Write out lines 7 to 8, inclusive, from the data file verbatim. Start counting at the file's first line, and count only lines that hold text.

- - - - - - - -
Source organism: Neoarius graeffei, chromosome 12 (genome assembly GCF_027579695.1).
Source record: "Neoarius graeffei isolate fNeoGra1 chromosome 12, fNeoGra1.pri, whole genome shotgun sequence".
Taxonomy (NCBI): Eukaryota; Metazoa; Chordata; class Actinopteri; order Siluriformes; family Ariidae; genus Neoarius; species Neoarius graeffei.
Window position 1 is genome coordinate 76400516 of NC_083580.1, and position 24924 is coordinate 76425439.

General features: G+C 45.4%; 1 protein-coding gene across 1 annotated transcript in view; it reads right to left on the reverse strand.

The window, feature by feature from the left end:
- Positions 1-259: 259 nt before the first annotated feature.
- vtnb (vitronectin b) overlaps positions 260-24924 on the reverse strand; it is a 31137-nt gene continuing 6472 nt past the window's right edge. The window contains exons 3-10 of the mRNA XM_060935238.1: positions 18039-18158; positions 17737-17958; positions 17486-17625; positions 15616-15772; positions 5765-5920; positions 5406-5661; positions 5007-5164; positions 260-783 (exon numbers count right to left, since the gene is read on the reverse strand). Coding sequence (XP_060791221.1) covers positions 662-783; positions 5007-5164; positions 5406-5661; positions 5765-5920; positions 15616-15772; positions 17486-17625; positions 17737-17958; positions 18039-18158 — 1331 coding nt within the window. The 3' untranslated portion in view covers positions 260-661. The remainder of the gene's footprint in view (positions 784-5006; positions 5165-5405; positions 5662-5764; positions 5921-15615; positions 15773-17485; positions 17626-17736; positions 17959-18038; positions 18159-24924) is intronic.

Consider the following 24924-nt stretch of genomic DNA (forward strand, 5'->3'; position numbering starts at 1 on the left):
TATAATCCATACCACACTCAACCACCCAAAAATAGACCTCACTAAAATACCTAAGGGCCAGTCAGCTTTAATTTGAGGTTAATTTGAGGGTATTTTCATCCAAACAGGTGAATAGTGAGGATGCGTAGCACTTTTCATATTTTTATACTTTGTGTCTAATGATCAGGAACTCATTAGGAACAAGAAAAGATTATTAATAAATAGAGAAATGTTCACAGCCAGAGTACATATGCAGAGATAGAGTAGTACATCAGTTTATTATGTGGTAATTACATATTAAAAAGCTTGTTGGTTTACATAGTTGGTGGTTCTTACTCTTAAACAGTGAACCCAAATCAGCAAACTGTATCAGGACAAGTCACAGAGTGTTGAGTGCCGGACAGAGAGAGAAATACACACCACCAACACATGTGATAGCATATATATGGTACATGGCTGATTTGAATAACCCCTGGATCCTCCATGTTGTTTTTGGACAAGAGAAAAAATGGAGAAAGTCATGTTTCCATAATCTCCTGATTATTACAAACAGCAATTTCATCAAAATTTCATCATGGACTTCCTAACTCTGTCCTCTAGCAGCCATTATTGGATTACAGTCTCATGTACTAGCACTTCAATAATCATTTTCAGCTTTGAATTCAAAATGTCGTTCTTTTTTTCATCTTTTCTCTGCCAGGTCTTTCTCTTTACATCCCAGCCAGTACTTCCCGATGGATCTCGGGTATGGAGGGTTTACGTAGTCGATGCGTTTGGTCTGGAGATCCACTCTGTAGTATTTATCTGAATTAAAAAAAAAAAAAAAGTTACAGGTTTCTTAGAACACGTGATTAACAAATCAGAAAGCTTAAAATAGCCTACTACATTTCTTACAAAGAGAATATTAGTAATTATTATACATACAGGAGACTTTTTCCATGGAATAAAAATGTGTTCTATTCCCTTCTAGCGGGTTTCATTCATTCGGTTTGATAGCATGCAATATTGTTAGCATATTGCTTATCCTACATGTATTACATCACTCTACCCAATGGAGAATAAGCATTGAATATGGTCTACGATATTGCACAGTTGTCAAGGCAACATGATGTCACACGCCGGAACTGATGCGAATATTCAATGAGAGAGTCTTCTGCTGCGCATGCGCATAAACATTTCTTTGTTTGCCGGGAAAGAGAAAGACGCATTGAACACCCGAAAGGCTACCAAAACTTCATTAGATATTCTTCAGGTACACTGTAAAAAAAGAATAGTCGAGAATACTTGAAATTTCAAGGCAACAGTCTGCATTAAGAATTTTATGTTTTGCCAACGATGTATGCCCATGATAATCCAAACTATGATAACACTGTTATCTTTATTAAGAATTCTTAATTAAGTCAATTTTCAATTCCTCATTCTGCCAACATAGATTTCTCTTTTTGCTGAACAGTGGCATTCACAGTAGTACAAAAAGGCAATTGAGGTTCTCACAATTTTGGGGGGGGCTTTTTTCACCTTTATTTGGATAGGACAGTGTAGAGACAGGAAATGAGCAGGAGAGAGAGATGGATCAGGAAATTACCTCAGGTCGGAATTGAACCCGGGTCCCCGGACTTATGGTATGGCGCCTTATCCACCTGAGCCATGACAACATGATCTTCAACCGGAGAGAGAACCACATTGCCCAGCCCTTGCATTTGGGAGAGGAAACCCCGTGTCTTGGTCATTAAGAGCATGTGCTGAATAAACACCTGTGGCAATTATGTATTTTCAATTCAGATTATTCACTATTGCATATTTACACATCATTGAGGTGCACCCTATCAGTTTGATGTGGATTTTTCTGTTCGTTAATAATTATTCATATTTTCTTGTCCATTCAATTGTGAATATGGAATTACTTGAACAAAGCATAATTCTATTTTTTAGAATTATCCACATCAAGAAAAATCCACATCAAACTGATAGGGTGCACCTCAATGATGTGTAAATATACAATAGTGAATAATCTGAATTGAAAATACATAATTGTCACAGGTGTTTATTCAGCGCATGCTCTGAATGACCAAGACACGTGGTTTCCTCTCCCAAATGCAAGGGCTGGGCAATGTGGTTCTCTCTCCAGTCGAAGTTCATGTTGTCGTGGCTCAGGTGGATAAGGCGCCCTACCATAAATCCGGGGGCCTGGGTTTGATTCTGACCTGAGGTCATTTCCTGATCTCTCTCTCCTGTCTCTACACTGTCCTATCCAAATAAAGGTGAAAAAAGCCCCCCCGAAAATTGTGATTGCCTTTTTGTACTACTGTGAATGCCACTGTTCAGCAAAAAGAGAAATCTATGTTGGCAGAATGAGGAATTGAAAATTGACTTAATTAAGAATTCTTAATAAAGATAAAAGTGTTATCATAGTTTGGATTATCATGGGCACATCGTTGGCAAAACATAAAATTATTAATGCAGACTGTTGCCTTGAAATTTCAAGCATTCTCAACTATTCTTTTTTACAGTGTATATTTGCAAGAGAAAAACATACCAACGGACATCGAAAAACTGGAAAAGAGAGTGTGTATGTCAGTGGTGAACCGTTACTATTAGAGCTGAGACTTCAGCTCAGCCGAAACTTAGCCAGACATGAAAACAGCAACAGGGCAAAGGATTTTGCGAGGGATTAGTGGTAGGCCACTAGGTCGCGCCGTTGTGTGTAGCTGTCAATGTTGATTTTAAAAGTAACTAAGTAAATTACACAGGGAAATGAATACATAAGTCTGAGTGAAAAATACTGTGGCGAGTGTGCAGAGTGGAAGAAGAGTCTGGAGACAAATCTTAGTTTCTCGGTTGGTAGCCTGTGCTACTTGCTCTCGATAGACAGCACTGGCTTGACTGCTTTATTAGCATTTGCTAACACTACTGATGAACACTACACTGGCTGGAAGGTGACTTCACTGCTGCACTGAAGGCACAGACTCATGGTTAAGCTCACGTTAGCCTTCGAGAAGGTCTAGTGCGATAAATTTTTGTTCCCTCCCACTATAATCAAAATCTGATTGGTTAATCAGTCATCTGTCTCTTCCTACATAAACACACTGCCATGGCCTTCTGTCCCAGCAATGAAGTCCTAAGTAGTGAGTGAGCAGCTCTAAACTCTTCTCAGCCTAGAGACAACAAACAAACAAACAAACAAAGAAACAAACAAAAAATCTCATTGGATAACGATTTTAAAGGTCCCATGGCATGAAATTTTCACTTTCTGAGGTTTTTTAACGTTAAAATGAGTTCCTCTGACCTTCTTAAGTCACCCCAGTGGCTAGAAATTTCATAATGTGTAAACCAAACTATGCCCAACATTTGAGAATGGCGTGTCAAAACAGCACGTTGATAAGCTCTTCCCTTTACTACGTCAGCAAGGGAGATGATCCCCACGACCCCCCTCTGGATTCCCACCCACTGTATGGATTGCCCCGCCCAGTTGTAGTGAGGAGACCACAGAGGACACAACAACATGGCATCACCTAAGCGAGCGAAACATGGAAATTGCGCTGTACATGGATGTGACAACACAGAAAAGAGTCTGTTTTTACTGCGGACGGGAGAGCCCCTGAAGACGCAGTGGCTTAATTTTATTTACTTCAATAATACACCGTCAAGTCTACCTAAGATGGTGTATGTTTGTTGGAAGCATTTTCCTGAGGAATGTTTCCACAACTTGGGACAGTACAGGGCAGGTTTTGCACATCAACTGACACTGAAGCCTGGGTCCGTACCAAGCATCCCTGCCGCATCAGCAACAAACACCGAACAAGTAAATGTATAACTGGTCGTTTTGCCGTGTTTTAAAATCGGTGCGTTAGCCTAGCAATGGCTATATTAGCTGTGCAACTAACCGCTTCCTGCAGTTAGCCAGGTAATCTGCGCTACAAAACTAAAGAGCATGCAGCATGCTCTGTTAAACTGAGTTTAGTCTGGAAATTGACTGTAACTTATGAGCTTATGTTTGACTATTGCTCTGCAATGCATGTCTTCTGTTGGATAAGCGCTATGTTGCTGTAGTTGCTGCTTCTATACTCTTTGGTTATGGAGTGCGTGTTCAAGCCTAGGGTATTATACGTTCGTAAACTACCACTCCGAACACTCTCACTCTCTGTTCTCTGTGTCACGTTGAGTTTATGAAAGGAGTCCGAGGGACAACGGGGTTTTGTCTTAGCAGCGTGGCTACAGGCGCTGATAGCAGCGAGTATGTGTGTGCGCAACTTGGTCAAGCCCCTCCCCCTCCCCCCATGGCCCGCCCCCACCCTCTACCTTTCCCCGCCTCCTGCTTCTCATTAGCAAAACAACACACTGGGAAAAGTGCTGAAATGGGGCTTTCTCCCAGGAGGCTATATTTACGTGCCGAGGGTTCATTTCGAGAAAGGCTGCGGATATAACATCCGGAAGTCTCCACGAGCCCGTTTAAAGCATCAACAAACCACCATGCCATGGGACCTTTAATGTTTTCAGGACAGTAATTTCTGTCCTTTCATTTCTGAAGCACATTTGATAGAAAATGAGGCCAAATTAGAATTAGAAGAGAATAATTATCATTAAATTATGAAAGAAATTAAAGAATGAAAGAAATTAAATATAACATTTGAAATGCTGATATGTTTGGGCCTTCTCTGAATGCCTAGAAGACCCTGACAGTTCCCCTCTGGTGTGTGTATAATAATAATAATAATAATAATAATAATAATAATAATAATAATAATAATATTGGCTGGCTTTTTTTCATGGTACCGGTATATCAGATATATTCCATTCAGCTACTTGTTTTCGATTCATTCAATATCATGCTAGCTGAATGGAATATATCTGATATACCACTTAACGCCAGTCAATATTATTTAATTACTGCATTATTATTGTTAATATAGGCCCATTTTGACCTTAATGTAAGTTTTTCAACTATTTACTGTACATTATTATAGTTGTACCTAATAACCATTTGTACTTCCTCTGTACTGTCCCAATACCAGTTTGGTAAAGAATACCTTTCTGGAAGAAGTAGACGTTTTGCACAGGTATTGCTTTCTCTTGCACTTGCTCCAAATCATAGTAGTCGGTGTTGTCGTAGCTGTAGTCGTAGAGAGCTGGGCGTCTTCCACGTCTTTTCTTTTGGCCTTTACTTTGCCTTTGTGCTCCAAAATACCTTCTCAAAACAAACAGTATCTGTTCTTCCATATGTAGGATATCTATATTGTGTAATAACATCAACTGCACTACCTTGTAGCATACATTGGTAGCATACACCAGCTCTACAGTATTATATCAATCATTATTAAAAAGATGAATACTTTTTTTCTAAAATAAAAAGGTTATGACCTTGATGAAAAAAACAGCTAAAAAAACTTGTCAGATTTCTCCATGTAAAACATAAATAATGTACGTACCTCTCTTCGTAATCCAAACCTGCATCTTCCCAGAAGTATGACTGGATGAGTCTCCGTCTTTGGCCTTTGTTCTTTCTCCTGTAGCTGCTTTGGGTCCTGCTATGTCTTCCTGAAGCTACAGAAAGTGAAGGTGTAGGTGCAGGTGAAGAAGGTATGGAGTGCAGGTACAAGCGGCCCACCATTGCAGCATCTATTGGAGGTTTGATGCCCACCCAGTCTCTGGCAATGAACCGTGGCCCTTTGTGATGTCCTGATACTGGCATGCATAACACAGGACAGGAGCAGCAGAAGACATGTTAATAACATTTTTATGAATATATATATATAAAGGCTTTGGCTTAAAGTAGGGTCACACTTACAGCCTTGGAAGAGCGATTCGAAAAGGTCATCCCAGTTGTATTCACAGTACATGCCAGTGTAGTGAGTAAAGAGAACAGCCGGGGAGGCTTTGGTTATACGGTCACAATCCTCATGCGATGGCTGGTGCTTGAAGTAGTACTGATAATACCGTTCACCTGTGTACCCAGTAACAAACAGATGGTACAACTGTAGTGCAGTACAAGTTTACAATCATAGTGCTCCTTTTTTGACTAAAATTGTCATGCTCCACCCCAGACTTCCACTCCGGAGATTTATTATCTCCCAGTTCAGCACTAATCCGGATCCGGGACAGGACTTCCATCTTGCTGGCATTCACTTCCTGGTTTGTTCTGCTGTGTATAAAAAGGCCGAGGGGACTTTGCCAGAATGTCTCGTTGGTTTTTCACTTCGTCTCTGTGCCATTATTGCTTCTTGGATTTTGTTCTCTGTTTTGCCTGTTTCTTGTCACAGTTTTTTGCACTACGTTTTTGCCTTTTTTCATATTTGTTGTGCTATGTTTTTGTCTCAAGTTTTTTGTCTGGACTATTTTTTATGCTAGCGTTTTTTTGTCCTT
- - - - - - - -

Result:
- Positions 1-259: 259 nt before the first annotated feature.
- vtnb (vitronectin b) overlaps positions 260-24924 on the reverse strand; it is a 31137-nt gene continuing 6472 nt past the window's right edge. The window contains exons 3-10 of the mRNA XM_060935238.1: positions 18039-18158; positions 17737-17958; positions 17486-17625; positions 15616-15772; positions 5765-5920; positions 5406-5661; positions 5007-5164; positions 260-783 (exon numbers count right to left, since the gene is read on the reverse strand). Coding sequence (XP_060791221.1) covers positions 662-783; positions 5007-5164; positions 5406-5661; positions 5765-5920; positions 15616-15772; positions 17486-17625; positions 17737-17958; positions 18039-18158 — 1331 coding nt within the window. The 3' untranslated portion in view covers positions 260-661. The remainder of the gene's footprint in view (positions 784-5006; positions 5165-5405; positions 5662-5764; positions 5921-15615; positions 15773-17485; positions 17626-17736; positions 17959-18038; positions 18159-24924) is intronic.